Anyway, he had been in there doing what he had to do and happened to glance at his watch. Seeing how late it was getting and how the sky was beginning to darken outside, he decided to get back to the kitchen to add more fuel to the boiler and prepare things for our homecoming.
Then, he said, it happened. He opened the door to walk back to the kitchen and standing in front of him, as real and solid as himself, was a fair haired boy. Dressed in a sweater and short trousers, he stood and looked at my father. My Dad, dumbstruck for a moment, thought that somebody had somehow entered our property. "Who the hell are you", he yelled and started to move forward. "But" he said, "as I moved forward, I walked right through him, yes, walked right through him"! He told us he actually felt it, like walking through something that was solid and yet not solid, like wading through water and yet somehow not. He could never actually describe what it was truly like. But, my father was never one to make up stories, he was an honest man of high integrity. All this took only seconds or split-seconds and he immediately swung around to look behind him. Of course, the boy had vanished.
My Dad started to tremble. He was so shocked that he just went into the lounge and sat there, unable to move, unaware of the passing of time, just re-living it all in his mind.
However, from that day forward my father was a firm believer. If he put his keys down he would say "There you are lad, if you want them for a while you can have them, but please do not keep them long because they are important and we cannot keep replacing them." He no longer poked fun at anything paranormal and if I had one of my strange feelings or unexplained happenings, he would sit and discuss it with me.
How strange it was. He had experienced nothing in that bungalow except the taking down from the wall and the "arranging" of the pictures along the bottom of the wall. He had thought Mum and I were silly in believing the place to be haunted. It was only Mum and I who heard the sobbing and the groaning and caught fleeting glimpses of "something" . I thought I had seen "the boy" but could never be quite sure. Yet it turned out that the one non-believer, the one person who said there was a rational explanation to everything, was the one person to encounter the spirit on personal and very real terms. He never forgot it. In fact it was later to give him comfort.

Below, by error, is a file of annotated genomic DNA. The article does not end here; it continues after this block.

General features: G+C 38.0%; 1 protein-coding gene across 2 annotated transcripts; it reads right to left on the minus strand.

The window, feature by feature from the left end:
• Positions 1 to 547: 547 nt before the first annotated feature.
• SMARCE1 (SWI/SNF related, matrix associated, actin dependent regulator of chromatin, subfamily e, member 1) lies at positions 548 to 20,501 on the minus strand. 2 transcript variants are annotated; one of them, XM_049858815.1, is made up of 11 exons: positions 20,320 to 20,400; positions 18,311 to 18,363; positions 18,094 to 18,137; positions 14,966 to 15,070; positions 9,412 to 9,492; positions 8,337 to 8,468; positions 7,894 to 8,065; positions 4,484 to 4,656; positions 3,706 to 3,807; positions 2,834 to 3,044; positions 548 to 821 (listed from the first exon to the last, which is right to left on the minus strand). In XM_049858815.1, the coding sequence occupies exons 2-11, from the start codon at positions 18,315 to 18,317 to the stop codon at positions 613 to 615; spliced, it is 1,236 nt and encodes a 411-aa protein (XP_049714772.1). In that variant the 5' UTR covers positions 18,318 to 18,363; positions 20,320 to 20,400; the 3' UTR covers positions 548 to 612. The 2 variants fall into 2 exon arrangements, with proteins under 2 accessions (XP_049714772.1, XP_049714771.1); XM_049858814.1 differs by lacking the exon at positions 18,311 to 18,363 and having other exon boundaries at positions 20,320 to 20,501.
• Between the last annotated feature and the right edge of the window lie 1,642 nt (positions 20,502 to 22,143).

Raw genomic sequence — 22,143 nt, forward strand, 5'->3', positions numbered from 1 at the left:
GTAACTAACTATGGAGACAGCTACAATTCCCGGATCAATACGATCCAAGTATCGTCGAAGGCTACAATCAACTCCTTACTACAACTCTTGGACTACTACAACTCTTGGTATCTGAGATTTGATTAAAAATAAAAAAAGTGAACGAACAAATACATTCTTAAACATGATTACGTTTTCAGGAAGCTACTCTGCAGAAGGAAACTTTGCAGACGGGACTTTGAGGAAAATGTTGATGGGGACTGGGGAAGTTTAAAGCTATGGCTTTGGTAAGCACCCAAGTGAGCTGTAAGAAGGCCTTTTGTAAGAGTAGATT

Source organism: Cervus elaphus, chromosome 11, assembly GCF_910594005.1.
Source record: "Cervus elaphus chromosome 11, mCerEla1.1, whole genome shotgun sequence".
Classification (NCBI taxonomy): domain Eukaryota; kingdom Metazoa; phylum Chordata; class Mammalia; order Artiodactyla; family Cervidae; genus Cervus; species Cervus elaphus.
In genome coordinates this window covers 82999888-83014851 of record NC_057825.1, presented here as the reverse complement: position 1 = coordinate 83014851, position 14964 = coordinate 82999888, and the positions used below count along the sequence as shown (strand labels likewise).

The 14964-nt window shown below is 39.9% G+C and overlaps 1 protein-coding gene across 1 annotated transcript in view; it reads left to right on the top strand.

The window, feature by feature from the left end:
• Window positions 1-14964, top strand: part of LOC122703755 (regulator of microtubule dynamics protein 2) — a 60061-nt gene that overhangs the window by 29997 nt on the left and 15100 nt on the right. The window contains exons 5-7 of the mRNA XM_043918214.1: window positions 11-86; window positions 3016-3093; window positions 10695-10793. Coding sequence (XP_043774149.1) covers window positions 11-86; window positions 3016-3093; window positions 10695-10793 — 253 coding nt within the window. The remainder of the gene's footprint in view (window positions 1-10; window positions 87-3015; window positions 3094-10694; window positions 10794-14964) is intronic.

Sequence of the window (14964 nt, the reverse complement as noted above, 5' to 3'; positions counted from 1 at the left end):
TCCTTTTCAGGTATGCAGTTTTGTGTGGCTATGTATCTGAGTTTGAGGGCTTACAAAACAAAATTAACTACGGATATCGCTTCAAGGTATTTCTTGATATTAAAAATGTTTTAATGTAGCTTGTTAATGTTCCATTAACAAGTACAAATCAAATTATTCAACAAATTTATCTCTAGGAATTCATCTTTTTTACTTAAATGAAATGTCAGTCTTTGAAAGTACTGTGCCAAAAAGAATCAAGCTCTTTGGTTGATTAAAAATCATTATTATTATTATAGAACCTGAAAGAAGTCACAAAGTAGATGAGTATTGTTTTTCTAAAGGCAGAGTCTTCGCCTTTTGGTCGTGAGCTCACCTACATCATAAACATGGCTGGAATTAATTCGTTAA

Years afterwards, when he was dying and I went to visit him in the hospital, we had a long and in-depth chat about our feelings for each other, we both knew that the end was near. He told me that he had no fear, that he knew for certain that this life is not the end, that some part of us goes on, some energy, soul, call it what you will. He knew that from the experience he had. I am glad he felt like that. He died alone, we did not make it to the hospital in time when we got the call. Or maybe he did not die alone, who knows?
As for the bungalow, well when Dad passed away, six years after my Mother, our family sold it. The new owners only stayed for a short while. So it began all over again, people moving in, people moving out. In fact I think it was our family that lived there the longest.
Mike and I still live quite close to it. When more new people moved in they decided to have an upstairs built so it would no longer be a bungalow. They needed extra space for their larger family. It is said that spirits do not like alterations and that structural changes often bring about a recurrence in ghostly activity.
Since I first wrote this, the owners had made the place look beautiful. The upstairs completed, all new windows and entrance door. The garden changed completely at the front. Gone was the rockery, little pond and the small conifers. The front was block-paved with tubs of flowers placed tastefully around. I thought at last everything must be quiet and peaceful. I drove by it many times on my way home from radiotherapy. Towards the end of my treatment I saw a "For Sale " sign outside. Yes, they were moving on as well. I think perhaps I was correct and that the alterations did trigger things off again. We will have to see what happens in the future and whether anybody finally settles there to stay.
Thus ends the story of our haunting. As I sat next to my Dad in the car on the way to my wedding, I looked back at the place out of the window. I was so very glad to be leaving, so glad to be starting a new life with Mike.
Little did I know, dear friends and readers, that I was leaving one haunted home only to walk straight into another one!!!! Ah, but that is another story and if you are very good I might just tell you about it sometime, that is if you want me to.